I ached with loss; it blew through me like a cold wind across an empty field. He stood among a large appreciative group, the women in black cocktail dresses and rosy-white pearls, the men in soft bespoke suits and summer-white shirts, sophisticated human scaffolding erected around the charismatic centerpiece of Harry Devlin.

It was June and the garden doors were open, white flowers lightly infusing the house with the lacy odor of late spring. He was laughing, and his laughter traveled from one end of the room to the other, carried along on the jaunty breeze.

I struggled to breathe. “Are you all right?” the woman next to me asked. Nodding, smiling, I pretended interest in the origins of the oil painting on the wall. A beach scene. Waves crashing. Tall grasses waving. Seagulls tucked together on the sandy dunes.

A smartly dressed couple across the room pretended not to look at me. Others stared openly, pointing and rude, as if the usual rules governing intrusiveness didn’t apply in my case. My face burned the way it does after a day on the beach. I was calm on the outside, but the winds inside me were picking up. Reaching for the nearest chair to steady myself against their swirling effects, my past roared into present view.

I grew up alongside the Atlantic Ocean, alert and attentive to the battering of the breakers and the separate wilderness of the wind, the air soaked in brine. Each day I awoke to the feel of my bare feet sinking with a salty gush into the cool morning sand, tide receding, the beachfront littered with the damp dead and the dying. Until that last summer, I imagined that it was the one season with nothing to hide. Now I wake up knowing that the sea conceals more than it ever reveals about the true terrors of summer.

“Oh, my God, isn’t that Harry Devlin?” The same solicitous woman reached for my forearm. I didn’t know her but it seemed that she knew me. “Look, if you’d like to leave . . .”

I put my drink down on the closest table and considered my answer just as the great, carved, mahogany double doors leading from the dining room into the living room blew open and Edgar Rutherford appeared, loud and vulgar, surrounded by a human tsunami, an overflow of people pouring into the room.

“Jesus, Dev! Is that really you? Where the hell have you been all my life? It’s about bloody time you came home!” He was shouting, infecting the room with his studied exuberance—Rutherford held the patent on formulaic outlandishness—and Harry acknowledged him with an extravagant wave, everyone laughing and clapping, ripples of excitement seen and heard and felt, formally attired staff struggling to make their black-and-white way, tripped up at every turn, gleaming silver trays over their heads, as they winnowed, unsmiling and solemn, through the creamy crush of the crowd.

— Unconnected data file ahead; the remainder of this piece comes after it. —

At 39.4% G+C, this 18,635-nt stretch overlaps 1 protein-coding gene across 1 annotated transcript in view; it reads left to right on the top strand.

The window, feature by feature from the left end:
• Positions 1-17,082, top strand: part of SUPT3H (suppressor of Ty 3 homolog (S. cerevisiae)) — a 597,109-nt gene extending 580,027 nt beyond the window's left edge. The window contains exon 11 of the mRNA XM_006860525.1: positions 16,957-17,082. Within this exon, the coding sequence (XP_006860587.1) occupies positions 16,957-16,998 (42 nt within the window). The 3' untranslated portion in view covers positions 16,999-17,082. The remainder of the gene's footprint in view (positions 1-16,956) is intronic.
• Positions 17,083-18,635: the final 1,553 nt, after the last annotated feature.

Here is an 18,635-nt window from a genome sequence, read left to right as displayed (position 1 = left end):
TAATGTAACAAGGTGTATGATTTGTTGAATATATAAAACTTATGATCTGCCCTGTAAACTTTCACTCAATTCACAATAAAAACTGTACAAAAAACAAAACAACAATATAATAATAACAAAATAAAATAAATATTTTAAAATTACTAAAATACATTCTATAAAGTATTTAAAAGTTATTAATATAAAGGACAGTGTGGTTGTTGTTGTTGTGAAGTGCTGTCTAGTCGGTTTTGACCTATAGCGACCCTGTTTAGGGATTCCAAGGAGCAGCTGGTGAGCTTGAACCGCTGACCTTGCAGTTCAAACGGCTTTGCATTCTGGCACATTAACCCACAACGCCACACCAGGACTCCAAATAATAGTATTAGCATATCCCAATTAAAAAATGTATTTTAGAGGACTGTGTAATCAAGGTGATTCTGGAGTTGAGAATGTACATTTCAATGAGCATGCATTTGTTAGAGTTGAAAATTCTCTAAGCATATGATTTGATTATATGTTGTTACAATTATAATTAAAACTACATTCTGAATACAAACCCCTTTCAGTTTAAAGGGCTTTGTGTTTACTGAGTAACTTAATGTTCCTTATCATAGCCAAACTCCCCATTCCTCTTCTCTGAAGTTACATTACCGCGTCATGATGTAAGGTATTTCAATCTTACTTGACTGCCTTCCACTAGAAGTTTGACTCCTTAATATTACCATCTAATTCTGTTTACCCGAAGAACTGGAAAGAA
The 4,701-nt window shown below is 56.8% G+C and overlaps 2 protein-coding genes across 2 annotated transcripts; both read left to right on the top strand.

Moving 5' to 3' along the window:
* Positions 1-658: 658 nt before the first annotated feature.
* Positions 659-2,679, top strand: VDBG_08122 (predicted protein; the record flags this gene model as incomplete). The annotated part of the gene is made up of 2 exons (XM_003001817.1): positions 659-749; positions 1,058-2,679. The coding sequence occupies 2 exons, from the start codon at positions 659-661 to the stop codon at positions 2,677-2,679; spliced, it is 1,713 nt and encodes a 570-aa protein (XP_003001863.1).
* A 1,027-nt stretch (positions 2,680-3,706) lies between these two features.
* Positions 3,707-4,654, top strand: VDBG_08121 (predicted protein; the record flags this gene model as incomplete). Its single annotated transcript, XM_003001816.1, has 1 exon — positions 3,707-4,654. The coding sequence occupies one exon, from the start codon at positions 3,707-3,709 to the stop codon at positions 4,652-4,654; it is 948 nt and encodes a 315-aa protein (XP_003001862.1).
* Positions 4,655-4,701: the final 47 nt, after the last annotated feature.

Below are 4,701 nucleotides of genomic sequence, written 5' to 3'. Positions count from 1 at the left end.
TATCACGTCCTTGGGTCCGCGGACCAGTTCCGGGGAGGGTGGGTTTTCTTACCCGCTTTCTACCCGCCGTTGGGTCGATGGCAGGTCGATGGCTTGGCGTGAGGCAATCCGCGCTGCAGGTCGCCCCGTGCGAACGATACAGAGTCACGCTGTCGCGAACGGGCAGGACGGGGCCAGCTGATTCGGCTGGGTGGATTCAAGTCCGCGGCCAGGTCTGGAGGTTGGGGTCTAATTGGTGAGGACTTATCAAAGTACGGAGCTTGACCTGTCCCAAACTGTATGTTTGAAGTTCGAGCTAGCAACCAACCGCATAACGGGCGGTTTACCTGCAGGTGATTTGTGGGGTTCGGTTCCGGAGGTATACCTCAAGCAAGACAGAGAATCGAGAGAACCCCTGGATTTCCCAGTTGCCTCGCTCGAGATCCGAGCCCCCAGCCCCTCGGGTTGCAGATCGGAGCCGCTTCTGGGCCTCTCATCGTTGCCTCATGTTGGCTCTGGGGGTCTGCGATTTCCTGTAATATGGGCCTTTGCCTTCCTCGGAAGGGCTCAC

Edgar grabbed a bottle of champagne from a passing tray and lobbed it like a football in Harry’s direction. Harry leapt forward, lunged for it and missed, the bottle exploding on the hardwood, champagne surging like a geyser, spraying him top to bottom with bubbles and fizz. Everyone gasped, the circle of glamorous disciples that surrounded him cleaving neatly down the middle.

Harry hooted noisily as if he’d just been tossed into an unheated pool, wiped the champagne from his eyes and started to laugh. “You son of a bitch,” he said as he headed for the nearest window, and much to everyone’s combined amusement and dismay, used the faded antique curtains to dry his face and hair.

I was afraid he might see me. I was afraid he might not see me. Over the fireplace mantel there was a large and ornate mirror, vaguely oriental. Spotting his reflection, I relaxed into the intimate safety of watching him remotely, light from wall sconces and candelabra a golden blur. Harry, slightly bent at the waist, rubbed his hair on the pale imported silk. Then he glanced up at the mirror.

His reflected gaze met mine. It was the first time I had seen Harry Devlin in two decades. His eyes registered brief surprise, then something more. There was a whole lifetime in that look. He hesitated and then he started to walk across the room, talking to this one and that one, casually making his way through the crowd. I didn’t turn around, but watched him in the mirror, walking in a straight line, heading right for me.

Someone whispered, someone else murmured, someone tittered, someone groaned, the room got quieter and shifted edgily from one foot to the other foot as people began to understand what was happening. They knew our history, after all.

“Shit,” Edgar said, loud enough for everyone to hear.

I held my breath as he drew closer, so near that I could smell the champagne. For a moment I thought he was going to stop. For a moment I thought . . . well, it doesn’t matter what I thought. Harry walked right past me and through the open doorway, into the hallway and out the front door.

The crowd dispersed as the orchestra leader tapped on the dais with his baton and the band began to play something pretty. The music filled me up and the few people that remained behind, more curious than courteous, gradually withdrew until I was left alone with the same question that I had asked myself every day and every night for more than twenty years.

Why, oh why, didn’t I tell?